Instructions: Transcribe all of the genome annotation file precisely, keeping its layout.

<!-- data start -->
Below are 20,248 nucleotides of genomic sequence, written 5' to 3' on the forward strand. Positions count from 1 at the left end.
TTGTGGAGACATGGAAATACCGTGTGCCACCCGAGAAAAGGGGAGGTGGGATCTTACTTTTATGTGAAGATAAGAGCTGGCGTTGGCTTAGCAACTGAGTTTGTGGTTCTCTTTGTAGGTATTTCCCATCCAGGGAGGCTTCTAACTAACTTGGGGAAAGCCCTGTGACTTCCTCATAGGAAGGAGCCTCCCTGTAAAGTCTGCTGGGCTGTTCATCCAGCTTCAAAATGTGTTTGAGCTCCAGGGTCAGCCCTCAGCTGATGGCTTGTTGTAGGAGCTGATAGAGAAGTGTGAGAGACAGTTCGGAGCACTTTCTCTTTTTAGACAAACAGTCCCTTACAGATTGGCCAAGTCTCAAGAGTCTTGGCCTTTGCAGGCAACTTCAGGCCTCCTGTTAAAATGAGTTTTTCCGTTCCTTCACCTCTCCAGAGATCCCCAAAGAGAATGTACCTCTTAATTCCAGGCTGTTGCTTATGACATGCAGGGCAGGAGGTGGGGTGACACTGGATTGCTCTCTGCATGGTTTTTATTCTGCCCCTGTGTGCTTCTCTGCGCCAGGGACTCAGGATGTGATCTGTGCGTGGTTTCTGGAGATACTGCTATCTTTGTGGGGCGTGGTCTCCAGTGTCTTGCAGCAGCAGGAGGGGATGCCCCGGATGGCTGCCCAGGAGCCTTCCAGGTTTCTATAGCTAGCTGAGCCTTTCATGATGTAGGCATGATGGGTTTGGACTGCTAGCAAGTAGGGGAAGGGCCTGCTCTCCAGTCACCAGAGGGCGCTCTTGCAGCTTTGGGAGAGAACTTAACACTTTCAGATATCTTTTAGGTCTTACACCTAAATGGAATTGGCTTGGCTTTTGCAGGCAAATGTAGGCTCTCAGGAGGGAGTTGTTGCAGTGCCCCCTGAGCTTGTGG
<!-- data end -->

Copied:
Below are 20,248 nucleotides of genomic sequence, written 5' to 3' on the forward strand. Positions count from 1 at the left end.
TTGTGGAGACATGGAAATACCGTGTGCCACCCGAGAAAAGGGGAGGTGGGATCTTACTTTTATGTGAAGATAAGAGCTGGCGTTGGCTTAGCAACTGAGTTTGTGGTTCTCTTTGTAGGTATTTCCCATCCAGGGAGGCTTCTAACTAACTTGGGGAAAGCCCTGTGACTTCCTCATAGGAAGGAGCCTCCCTGTAAAGTCTGCTGGGCTGTTCATCCAGCTTCAAAATGTGTTTGAGCTCCAGGGTCAGCCCTCAGCTGATGGCTTGTTGTAGGAGCTGATAGAGAAGTGTGAGAGACAGTTCGGAGCACTTTCTCTTTTTAGACAAACAGTCCCTTACAGATTGGCCAAGTCTCAAGAGTCTTGGCCTTTGCAGGCAACTTCAGGCCTCCTGTTAAAATGAGTTTTTCCGTTCCTTCACCTCTCCAGAGATCCCCAAAGAGAATGTACCTCTTAATTCCAGGCTGTTGCTTATGACATGCAGGGCAGGAGGTGGGGTGACACTGGATTGCTCTCTGCATGGTTTTTATTCTGCCCCTGTGTGCTTCTCTGCGCCAGGGACTCAGGATGTGATCTGTGCGTGGTTTCTGGAGATACTGCTATCTTTGTGGGGCGTGGTCTCCAGTGTCTTGCAGCAGCAGGAGGGGATGCCCCGGATGGCTGCCCAGGAGCCTTCCAGGTTTCTATAGCTAGCTGAGCCTTTCATGATGTAGGCATGATGGGTTTGGACTGCTAGCAAGTAGGGGAAGGGCCTGCTCTCCAGTCACCAGAGGGCGCTCTTGCAGCTTTGGGAGAGAACTTAACACTTTCAGATATCTTTTAGGTCTTACACCTAAATGGAATTGGCTTGGCTTTTGCAGGCAAATGTAGGCTCTCAGGAGGGAGTTGTTGCAGTGCCCCCTGAGCTTGTGG